Ch­e­sa­peake cel­e­bra­tion keeps civil rights icon’s le­gacy alive

Times-Record - - FRONT PAGE - By CON­NIE CON­NOLLY cconnolly@ches­pub.com

WYE MILLS — It was a birth­day party, wor­ship ser­vice and home­com­ing all rolled into one. But mostly it was a cel­e­bra­tion of the work, min­istry and le­gacy of the Rev. Dr. Martin Luther King Jr.

Re­tired math teacher Made­lyn Hol­lis con­tin­ued her mis­sion of keep­ing the civil rights leader’s memor y and le­gacy alive with a pub­lic cel­e­bra­tion. This year, about 175 peo­ple at­tended the cel­e­bra­tion that be­gan at noon Jan. 16 at Ch­e­sa­peake Col­lege’s Todd Per­form­ing Arts Cen­ter in Wye Mills.

“The Dreamer’s Dream Must Never Die” was the theme of the event that fea­tured song, sto­ries and dance from lo­cal per­form­ers and wor­ship lead­ers,

many of whom were taught by Hol­lis dur­ing her 33-year teach­ing ca­reer.

Hol­lis, 89, was part of the van­guard of black teach­ers who helped in­te­grate Queen Anne’s County schools in 1965-1966, be­gin­ning her ca­reer in the county at the all­black Ken­nard High School, and continuing at the then­new con­sol­i­dated Queen Anne’s County High School (QACHS).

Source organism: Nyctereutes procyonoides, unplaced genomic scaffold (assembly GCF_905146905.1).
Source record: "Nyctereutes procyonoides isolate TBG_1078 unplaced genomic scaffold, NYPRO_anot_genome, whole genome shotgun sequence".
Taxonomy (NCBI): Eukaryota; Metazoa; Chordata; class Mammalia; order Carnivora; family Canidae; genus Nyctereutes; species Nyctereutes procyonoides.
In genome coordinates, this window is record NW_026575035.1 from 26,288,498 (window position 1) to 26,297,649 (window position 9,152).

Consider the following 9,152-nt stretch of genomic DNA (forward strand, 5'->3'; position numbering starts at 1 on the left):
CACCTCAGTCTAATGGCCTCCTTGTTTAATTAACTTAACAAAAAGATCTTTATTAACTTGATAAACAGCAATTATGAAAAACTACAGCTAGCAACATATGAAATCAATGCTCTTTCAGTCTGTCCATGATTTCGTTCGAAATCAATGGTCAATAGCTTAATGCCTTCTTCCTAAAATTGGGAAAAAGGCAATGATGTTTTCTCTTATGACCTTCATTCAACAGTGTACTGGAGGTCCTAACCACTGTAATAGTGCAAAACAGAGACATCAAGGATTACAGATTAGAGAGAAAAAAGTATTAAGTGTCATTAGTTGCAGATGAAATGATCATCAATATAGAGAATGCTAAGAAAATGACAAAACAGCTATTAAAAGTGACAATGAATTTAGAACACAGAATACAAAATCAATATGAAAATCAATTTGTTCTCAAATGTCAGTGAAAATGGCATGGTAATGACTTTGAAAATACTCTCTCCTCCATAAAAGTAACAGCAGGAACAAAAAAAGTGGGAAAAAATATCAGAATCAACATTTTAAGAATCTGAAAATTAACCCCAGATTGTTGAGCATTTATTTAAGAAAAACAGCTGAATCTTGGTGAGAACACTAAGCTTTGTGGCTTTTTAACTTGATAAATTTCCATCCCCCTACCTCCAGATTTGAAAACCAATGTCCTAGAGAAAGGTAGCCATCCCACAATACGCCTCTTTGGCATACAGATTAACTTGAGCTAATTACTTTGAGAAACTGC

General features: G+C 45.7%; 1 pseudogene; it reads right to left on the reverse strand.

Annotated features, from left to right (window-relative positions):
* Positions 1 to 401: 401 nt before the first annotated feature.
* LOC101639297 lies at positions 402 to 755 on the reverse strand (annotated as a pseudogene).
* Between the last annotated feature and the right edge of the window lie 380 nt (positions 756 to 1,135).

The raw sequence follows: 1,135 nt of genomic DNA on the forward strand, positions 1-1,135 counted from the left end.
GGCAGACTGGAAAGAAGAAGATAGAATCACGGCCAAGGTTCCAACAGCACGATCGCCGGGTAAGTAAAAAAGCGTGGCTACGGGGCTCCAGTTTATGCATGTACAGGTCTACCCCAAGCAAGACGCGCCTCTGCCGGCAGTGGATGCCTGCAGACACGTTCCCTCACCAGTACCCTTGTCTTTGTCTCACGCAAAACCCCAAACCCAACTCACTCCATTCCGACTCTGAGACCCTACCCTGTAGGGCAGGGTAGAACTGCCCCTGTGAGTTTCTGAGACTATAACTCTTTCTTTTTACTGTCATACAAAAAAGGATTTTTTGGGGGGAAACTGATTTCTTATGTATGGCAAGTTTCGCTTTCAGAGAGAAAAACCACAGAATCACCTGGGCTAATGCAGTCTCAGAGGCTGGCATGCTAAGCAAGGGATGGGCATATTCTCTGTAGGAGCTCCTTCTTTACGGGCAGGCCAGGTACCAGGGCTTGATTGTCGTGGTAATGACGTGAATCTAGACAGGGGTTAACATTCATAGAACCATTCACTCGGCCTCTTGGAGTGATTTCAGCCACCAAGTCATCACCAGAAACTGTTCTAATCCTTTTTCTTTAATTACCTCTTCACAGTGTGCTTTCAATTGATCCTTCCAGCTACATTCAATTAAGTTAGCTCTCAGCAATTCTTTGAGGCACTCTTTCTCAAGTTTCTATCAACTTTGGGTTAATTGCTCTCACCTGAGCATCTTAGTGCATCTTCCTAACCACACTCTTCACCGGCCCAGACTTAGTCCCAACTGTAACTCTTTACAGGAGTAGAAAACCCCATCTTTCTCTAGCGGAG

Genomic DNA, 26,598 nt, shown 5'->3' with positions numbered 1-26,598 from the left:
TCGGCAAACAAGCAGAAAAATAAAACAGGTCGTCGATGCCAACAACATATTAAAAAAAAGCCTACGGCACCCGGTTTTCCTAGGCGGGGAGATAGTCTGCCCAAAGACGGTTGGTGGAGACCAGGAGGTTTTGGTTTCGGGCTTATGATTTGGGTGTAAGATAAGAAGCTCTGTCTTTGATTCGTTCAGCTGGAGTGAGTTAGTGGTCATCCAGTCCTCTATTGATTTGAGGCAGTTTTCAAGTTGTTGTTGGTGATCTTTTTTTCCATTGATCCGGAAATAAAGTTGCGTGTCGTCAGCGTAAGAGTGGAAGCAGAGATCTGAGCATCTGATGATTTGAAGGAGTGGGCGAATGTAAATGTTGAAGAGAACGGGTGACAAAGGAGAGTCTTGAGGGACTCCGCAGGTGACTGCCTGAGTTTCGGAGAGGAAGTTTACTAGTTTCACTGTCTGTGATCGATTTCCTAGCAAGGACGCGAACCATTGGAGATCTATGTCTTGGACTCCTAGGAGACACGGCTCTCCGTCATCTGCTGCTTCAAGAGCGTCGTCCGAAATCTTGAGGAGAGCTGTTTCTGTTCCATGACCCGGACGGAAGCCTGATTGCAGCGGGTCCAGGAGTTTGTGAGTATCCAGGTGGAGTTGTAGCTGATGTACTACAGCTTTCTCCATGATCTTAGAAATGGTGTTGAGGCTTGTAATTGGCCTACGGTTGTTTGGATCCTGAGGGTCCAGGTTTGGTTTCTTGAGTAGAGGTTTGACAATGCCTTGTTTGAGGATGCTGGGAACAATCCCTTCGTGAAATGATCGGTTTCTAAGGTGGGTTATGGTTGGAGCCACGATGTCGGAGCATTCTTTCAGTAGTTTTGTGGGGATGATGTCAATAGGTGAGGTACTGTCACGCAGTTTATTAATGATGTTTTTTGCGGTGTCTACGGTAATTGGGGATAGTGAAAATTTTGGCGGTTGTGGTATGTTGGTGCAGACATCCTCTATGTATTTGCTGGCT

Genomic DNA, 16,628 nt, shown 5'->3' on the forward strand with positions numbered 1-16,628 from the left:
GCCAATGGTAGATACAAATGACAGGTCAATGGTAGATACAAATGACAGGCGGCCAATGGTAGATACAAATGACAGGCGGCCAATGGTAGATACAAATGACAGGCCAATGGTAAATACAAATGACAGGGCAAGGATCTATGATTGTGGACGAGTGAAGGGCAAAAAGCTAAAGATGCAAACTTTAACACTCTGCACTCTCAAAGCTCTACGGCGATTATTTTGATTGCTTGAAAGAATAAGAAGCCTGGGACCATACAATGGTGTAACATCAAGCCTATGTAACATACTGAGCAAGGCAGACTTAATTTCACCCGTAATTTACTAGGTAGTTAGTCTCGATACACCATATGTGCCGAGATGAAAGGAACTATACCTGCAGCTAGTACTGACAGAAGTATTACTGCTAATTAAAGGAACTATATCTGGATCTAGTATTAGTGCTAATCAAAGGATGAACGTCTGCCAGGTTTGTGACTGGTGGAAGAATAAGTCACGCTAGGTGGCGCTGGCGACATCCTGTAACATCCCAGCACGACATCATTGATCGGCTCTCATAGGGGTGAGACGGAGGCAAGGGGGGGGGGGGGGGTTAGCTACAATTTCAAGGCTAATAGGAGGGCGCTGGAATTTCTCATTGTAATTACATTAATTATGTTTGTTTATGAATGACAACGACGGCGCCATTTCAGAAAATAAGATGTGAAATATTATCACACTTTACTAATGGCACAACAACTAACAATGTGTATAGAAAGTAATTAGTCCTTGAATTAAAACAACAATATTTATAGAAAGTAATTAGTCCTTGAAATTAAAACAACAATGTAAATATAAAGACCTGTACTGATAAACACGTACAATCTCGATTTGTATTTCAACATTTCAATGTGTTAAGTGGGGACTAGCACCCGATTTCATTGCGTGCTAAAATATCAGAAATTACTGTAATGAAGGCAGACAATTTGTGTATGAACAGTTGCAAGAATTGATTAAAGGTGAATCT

Martin Luther King Jr.’s birth­day be­came a fed­eral hol­i­day in 1986, and two years later, Hol­lis planned the first of 24 non-con­sec­u­tive cel­e­bra­tions to honor King’s achieve­ments and in­spi­ra­tion on that day.

The cel­e­bra­tion com­mit­tee raises funds and awards text­book schol­ar­ships. About 150 pa­trons were listed in the pro­gram and two col­lege stu­dents who re­ceived schol­ar­ships thanked the com­mit­tee and en­cour­aged the au­di­ence to give to the fund.

Lo­cal pas­tors took part in the cel­e­bra­tion, and the mas­ter of cer­e­monies, Rev. Clarence Rochester, has Queen Anne’s County roots, Hol­lis said. Rochester in­tro­duced each per­former and group by en­cour­ag­ing the au­di­ence to “show them some love.” Through­out the cel­e­bra­tion, he quoted some of King’s most fa­mous writ­ings and speeches.

The au­di­ence en­thu­si­as­ti­cally clapped and joined in the singing, har­mo­niz­ing as they sang well-known praise songs and tra­di­tional spir­i­tu­als.

Peo­ple of all ages at­tended, and chil­dren who or­di­nar­ily would have been in school took part in Mon­day’s cel­e­bra­tion as per­form­ers and au­di­ence mem­bers.

As the au­di­ence gath­ered and found their seats, the New Life Methodist Men from Cen­tre­ville and the well-known Burke Fam­ily Singers per­formed gospel fa­vorites.

The cel­e­bra­tion of­fi­cially be­gan with what has been called the black na­tional an­them, “Lift Ev­ery Voice.” Rev. Clarence Way­man’s in­vo­ca­tion asked that the con­gre­ga­tion be filled with joy dur­ing the cel­e­bra­tion.

Praise dances were per­formed by 10-year-old Ke’myia Camper and three sis­ters who called their group An­chored Prayz from Abun­dant Life Restora­tion Min­istries. Camper drew a stand­ing ova­tion as well the Reed sis­ters, Ana­iah, 10, Keilah, 8, and An­nah, 6.

The QACHS Dance team per­formed jazz and hip-hop rou­tines to the de­light of the au­di­ence.